Iron overload is a major concern in patients with thalassemia. For years, scientists have believed that this problem exists only in patients with a more severe form of the disease, thalassemia major. However, they now realise that even those with the milder form of the disease, thalassemia intermedia, have high blood levels of iron.
Researchers at the Weill Cornell Medical College in New York City, along with a group of international scientists have discovered a genetic relationship that causes dangerous iron overload in persons with beta-thalassemia. According to their discovery, an imbalance in the levels of two proteins, one that controls iron intake (hepcidin) and the other that controls iron transport in the body (ferroportin), causes too much iron to enter the body through the intestine, heightening iron to very unhealthy levels.
Says Dr. Stefano Rivella, the study’s senior author, “For years, scientists believed that blood transfusions, a dire requirement in thalassemia major, was the cause for iron over load in patients. They soon realised that even in patients with thalassemia intermedia, where blood transfusions were irregular or not done at all, iron overload was present. The iron loading in thalassemia depends on the volume of blood transfused and the amount accumulated from gut absorption. Gut absorption is particularly important in thalassemia intermedia. In thalassemia major, increased absorption is inversely proportional to the mean post-transfusional haemoglobin.”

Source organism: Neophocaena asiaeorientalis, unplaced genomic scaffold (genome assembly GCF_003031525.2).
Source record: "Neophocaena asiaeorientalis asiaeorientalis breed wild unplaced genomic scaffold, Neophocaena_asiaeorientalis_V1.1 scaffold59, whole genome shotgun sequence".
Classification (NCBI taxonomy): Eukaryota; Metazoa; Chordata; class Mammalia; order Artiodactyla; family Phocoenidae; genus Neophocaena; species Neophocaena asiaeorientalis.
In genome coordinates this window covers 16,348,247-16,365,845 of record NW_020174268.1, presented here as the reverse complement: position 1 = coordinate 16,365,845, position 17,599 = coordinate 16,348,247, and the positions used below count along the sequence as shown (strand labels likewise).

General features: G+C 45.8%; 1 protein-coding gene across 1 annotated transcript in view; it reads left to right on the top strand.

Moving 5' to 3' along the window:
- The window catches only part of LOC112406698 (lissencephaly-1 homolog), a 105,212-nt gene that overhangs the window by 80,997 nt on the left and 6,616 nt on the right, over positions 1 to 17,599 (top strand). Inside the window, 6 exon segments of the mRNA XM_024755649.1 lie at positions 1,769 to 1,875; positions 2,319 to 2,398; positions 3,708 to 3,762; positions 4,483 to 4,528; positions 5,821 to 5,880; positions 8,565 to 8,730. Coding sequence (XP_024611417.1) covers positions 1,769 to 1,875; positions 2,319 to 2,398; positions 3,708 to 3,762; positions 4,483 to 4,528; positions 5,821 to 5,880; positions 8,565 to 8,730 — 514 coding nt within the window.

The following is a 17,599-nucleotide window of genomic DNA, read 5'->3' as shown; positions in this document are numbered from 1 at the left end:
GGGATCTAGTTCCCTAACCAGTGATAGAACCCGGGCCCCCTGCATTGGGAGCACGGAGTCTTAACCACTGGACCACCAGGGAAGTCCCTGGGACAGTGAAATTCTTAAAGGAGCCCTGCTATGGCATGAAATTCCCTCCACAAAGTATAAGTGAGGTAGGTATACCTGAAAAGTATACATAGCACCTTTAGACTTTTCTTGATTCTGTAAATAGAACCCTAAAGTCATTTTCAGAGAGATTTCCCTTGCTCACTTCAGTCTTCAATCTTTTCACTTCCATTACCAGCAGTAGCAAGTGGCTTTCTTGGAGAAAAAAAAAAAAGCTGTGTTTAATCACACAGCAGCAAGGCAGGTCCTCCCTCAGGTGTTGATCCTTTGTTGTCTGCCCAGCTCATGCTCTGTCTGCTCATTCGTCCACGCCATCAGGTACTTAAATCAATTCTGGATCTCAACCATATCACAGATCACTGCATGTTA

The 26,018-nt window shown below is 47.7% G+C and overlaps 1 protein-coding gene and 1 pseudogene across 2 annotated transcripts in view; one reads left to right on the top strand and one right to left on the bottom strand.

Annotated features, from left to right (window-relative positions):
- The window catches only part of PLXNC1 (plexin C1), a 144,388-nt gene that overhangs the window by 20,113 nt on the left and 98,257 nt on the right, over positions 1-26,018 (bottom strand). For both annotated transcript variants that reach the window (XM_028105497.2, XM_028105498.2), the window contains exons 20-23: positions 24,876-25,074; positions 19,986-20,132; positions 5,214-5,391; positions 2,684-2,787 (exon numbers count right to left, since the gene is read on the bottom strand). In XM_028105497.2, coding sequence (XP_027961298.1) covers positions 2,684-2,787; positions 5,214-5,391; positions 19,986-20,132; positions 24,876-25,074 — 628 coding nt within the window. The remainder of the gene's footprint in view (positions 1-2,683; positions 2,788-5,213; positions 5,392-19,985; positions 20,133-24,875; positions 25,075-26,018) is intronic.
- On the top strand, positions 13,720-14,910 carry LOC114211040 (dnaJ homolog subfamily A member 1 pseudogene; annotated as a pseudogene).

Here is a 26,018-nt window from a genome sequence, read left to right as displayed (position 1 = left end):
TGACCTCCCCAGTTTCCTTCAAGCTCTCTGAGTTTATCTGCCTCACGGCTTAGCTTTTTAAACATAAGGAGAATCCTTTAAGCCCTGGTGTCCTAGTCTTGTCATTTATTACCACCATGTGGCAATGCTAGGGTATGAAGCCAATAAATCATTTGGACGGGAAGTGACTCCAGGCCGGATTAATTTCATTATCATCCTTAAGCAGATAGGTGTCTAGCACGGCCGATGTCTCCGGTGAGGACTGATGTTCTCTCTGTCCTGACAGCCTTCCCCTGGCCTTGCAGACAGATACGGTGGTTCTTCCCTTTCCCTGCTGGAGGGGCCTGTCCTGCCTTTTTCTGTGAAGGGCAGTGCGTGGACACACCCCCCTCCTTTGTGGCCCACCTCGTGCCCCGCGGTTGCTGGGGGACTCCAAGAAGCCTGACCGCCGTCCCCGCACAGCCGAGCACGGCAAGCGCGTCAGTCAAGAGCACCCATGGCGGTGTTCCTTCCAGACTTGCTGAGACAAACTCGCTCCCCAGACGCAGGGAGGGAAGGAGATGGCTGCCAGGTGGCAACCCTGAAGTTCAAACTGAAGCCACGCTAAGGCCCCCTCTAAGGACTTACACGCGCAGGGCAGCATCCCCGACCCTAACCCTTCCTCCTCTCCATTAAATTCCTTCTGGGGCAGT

Anything in excess isn’t necessarily good, as with excess iron in the body. Excessive iron is the cause of many serious complications, severely affecting the liver, heart and endocrines, leading to liver fibrosis, cirrhosis and cancer; heart failure; growth impairment; diabetes; and osteoporosis. Chelation therapy that drains excess iron from tissues is required in such individuals.
To unravel the mystery about the disease which encourages such iron absorption, Weill Cornell researchers, along with colleagues at Oporto University in Portugal, Tel-Aviv University and the Hebrew University in Israel, and Children’s Hospital and Harvard Medical School in Boston, investigated iron overload, using sophisticated, genetically engineered mouse models of beta-thalassemia.
They discovered that an increase in expression of gene Hamp1 (that signals hepcidin to slow iron intake from the intestine) is accompanied by an equal increase in expression of Fpn1 (that signals ferroportin to transport iron from the gut into tissues), thus eventually increasing iron levels in the body.
This whole new paradigm for chronic iron overload in patients with the intermedia form of the beta-thalassemia, has paved a way for a better treatment approach. “It shows that if we keep doing what we are doing — modulating hepcidin levels in blood — we can still manipulate this relationship to get iron absorption under control in both the major and intermedia forms of the illness,” Dr. Rivella says. “That’s great news.”
Beta-thalassemia is one of the most common inherited forms of chronic anaemia, with incidence highest in Southeast Asia, the Middle East and Africa. The disease is caused by mutations in the beta-globin gene, which governs the production of haemoglobin.